Guest View: The HOPE Method
By Jon Quigley and Kim Pries
SDTimes.com, September 15, 2009 —
When you step onto an airplane, you hope it will not crash. You, as
a passenger, have no control over what happens during the flight.
Statistics indicate flying is relatively safe, which is due to
vehicle mechanics, pilot training and competence, flight crew and
tower teamwork, and substantial planning.
Purchasing a lottery ticket or a spin on a roulette wheel is all
about luck and hope, with little possibility of influencing the
outcome. Sure, it is possible to purchase more lottery tickets or to
buy more spots on the wheel for another spin, but the outcome is
only incrementally improved. Why, then, do we so often see the HOPE
method used in software project management?
The use of HOPE often starts at the beginning of the project, with
Hurriedly Overlooked Project Extent (HOPE). The project manager will
not know exactly what is to be delivered or how to go about doing
it. The project manager will spend little time asking questions of
the customer, never qualifying what is to be delivered or what
constitutes good quality for the deliverable item. At best, any
discussion will be around the very highest of levels of abstraction.
We hope we got the full scope. This will have an impact when we
estimate the project.
After the project manager spends his modicum of time understanding
the targets of the project, he will transfer this knowledge to the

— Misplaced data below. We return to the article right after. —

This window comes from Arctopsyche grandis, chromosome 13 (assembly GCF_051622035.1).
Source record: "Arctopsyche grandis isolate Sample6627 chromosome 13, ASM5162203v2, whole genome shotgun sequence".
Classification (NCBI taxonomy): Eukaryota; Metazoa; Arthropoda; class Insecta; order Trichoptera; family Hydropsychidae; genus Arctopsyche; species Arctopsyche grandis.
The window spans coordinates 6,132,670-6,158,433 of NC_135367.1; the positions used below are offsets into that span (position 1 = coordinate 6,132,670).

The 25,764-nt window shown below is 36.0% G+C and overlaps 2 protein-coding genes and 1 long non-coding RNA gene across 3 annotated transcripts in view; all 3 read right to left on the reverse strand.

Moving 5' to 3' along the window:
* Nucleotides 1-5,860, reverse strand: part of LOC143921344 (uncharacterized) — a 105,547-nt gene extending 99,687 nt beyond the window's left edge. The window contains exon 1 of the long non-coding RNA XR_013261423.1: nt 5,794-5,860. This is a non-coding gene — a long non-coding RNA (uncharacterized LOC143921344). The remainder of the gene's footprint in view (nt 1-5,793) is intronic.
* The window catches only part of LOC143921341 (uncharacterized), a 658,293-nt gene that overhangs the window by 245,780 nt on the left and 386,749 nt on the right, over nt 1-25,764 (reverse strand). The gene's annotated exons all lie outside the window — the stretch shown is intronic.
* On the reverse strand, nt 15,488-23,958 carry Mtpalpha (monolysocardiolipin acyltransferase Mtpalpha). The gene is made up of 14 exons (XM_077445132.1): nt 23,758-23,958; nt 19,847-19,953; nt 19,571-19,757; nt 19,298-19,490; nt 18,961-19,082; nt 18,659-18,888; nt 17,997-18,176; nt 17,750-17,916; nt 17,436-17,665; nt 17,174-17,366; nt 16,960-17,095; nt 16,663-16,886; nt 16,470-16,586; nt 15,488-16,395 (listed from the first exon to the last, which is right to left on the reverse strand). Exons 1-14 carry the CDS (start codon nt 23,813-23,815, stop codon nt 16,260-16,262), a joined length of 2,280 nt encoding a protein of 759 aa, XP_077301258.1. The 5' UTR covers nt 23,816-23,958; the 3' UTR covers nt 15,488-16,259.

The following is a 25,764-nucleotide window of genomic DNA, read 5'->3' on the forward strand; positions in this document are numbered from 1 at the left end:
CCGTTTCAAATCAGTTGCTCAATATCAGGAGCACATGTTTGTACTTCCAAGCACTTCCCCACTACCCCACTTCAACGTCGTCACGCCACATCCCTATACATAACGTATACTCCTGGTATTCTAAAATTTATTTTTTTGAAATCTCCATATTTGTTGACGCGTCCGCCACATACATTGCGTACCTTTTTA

project team. The HOPE project manager takes the team that is handed
to him instead of identifying the resources needed.
Once the team is assembled, the HOPE practitioner will let the
project team magically know the demands upon them via Halfhearted
Orientation to Project Expectations (HOPE). Here we neglect to
identify of the areas of responsibility for delivering the project.
The PM will not spend time identifying what constitutes success or
how the team member contributions will be measured—no need for a
resource allocation matrix or some other way of defining team roles.
If all are accountable, then none are accountable.
With HOPE, there is no need for communications plans or project
reviews. These just cloud the air like a bad odor. With HOPE, those
key communications channels are self-identifying and develop on
their own. People or groups of people depending upon information
from other parts of the project get the needed information, without
any work or coordination required.
With Highly Optimistic Project Estimation (HOPE), there is no need
to review how other projects were executed in the past. With HOPE,
we do not have to go through the due diligence of developing a
schedule based on past performance. We can eliminate duration
estimates from the team and get them from our individual expert or
line manager, or better still, the project manager should set the
durations. We can treat the duration estimates as a single-point
source, no matter how much risk is associated with the task or how
the task impacts subsequent, dependent tasks. It is best not to even
Hands-Off Prevention Effort (HOPE) comes to the rescue. With HOPE,
we can take only a cursory look at the risks and impediments to the
project success. We may identify some very high-level catastrophic
risks. However, these risks may not be very probable.
We will not generate backup plans nor will we make sure the team is